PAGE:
Foreign Minister Lawrence Canon has announced a tightening of sanctions against the Islamic Republic of Iran under the Special Economic Measures Act (SEMA).

The announcement brings Canada officially into line with recent similar measures adopted by the US and EU; those in turn followed the announcement by Iran earlier this month that it had successfully enriched a significant amount of Uranium contrary to prior resolutions.

Iran states that its enrichment is for peaceful nuclear power generation; the US states that it is part of a covert nuclear weapons program. Iran has vowed to continue with its work in spite of sanctions.

For the press release click here:

For the government backgrounder on the SEMA click here:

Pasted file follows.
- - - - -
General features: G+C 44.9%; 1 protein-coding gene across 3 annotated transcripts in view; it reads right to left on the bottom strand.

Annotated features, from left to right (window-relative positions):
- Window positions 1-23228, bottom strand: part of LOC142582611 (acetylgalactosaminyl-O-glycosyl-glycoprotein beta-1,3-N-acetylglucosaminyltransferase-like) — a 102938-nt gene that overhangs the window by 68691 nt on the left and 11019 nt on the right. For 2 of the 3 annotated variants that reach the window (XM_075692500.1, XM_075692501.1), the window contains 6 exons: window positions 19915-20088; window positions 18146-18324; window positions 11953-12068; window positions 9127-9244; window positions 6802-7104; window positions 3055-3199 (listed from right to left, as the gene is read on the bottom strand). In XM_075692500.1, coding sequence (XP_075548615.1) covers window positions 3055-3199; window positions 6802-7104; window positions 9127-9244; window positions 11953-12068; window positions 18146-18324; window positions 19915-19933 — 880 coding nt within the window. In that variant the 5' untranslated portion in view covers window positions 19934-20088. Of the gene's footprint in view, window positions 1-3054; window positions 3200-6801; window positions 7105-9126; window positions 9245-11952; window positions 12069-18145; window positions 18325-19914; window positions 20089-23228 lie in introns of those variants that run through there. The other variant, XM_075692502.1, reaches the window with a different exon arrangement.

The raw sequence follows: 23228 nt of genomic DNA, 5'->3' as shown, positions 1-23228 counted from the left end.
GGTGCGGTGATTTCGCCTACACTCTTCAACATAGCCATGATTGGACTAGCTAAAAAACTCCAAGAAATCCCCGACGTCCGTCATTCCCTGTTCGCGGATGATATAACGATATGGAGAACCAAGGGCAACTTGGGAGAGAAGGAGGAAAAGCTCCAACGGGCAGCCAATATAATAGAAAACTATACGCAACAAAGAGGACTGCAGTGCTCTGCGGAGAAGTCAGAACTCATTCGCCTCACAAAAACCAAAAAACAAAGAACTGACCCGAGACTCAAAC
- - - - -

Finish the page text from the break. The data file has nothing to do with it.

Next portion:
Although expected, the new measures may already be straining the fragile agreement reached by the Security Council in June, when Russia and China were persuaded to drop their opposition to sanctions. According to the BBC news, Russia has described these new sanctions as being outside the security council framework and therefore  ‘unacceptable’.

Sanctions are intrinsically controversial. Proponents note that sanctions are virtually the only coercive measure states can take short of war. It is far from clear that sanctions are successful in changing the domestic policy or leadership of the sanctioned state, and many commentators note that the hardship caused by sanctions falls disproportionately on the poor, rather than the military and ruling classes.